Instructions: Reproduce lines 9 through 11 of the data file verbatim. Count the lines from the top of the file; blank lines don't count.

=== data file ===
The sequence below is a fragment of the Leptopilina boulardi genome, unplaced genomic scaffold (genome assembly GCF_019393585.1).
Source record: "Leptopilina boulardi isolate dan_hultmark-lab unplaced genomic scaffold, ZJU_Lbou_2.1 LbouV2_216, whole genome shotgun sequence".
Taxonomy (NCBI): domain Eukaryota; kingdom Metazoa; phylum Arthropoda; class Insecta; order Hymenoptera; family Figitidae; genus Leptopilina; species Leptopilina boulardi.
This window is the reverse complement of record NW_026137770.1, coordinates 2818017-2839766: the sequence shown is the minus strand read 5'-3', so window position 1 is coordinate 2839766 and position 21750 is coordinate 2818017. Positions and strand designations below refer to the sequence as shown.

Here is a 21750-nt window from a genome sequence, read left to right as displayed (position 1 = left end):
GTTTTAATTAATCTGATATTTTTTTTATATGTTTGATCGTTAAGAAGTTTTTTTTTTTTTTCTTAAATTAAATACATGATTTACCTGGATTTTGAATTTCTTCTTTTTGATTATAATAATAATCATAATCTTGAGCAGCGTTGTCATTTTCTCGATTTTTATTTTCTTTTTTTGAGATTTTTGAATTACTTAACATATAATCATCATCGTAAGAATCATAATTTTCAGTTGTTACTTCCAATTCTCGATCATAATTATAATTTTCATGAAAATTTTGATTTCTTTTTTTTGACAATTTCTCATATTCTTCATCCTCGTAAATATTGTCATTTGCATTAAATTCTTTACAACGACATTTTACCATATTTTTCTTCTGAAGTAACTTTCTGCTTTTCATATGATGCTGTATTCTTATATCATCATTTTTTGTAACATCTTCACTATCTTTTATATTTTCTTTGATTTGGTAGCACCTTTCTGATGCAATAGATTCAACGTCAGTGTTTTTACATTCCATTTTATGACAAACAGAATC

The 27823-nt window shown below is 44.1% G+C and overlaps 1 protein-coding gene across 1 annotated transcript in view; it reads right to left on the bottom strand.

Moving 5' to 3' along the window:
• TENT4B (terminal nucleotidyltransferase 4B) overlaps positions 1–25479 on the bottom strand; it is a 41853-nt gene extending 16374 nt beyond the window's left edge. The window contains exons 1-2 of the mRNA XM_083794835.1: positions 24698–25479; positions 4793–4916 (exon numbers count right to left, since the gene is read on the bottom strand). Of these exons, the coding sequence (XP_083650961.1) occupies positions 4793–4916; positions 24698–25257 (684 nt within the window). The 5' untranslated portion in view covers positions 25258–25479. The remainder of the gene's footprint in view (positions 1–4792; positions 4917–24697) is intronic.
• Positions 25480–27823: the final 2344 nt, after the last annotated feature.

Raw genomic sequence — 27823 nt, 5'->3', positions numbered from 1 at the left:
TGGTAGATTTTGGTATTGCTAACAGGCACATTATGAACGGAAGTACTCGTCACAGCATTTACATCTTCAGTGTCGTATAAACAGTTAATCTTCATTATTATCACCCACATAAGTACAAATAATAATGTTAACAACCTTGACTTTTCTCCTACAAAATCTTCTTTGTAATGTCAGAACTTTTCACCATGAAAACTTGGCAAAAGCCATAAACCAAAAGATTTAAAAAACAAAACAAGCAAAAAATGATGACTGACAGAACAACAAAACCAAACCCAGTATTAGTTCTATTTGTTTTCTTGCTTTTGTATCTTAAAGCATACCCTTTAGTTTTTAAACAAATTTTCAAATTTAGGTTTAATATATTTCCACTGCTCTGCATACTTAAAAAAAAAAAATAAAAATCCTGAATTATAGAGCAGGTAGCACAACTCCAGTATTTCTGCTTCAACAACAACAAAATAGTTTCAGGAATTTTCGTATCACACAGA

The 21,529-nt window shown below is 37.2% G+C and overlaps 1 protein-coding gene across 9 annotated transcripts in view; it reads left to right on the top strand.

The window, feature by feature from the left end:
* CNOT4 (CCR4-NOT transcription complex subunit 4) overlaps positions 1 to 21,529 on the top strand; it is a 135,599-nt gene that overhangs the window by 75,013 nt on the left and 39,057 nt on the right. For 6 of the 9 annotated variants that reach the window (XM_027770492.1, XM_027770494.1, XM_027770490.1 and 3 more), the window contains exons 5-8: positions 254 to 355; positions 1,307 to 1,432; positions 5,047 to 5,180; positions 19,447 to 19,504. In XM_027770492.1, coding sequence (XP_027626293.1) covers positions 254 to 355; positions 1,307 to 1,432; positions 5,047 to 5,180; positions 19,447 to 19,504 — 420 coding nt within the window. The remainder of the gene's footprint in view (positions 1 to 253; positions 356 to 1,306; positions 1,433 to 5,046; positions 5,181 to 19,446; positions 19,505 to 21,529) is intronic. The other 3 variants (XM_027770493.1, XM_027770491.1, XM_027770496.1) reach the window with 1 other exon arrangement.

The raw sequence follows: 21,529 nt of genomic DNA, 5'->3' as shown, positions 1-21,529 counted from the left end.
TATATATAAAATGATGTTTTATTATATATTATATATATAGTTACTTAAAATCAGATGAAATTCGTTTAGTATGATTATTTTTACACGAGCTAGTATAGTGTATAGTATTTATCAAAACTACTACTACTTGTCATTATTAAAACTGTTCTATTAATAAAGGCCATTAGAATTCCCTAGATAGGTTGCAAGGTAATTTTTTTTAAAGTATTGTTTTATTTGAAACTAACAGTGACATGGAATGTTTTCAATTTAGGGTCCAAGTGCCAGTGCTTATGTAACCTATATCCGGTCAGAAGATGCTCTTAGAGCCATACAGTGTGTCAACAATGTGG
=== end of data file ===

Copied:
• TENT4B (terminal nucleotidyltransferase 4B) overlaps positions 1–25479 on the bottom strand; it is a 41853-nt gene extending 16374 nt beyond the window's left edge. The window contains exons 1-2 of the mRNA XM_083794835.1: positions 24698–25479; positions 4793–4916 (exon numbers count right to left, since the gene is read on the bottom strand). Of these exons, the coding sequence (XP_083650961.1) occupies positions 4793–4916; positions 24698–25257 (684 nt within the window). The 5' untranslated portion in view covers positions 25258–25479. The remainder of the gene's footprint in view (positions 1–4792; positions 4917–24697) is intronic.
• Positions 25480–27823: the final 2344 nt, after the last annotated feature.

Raw genomic sequence — 27823 nt, 5'->3', positions numbered from 1 at the left: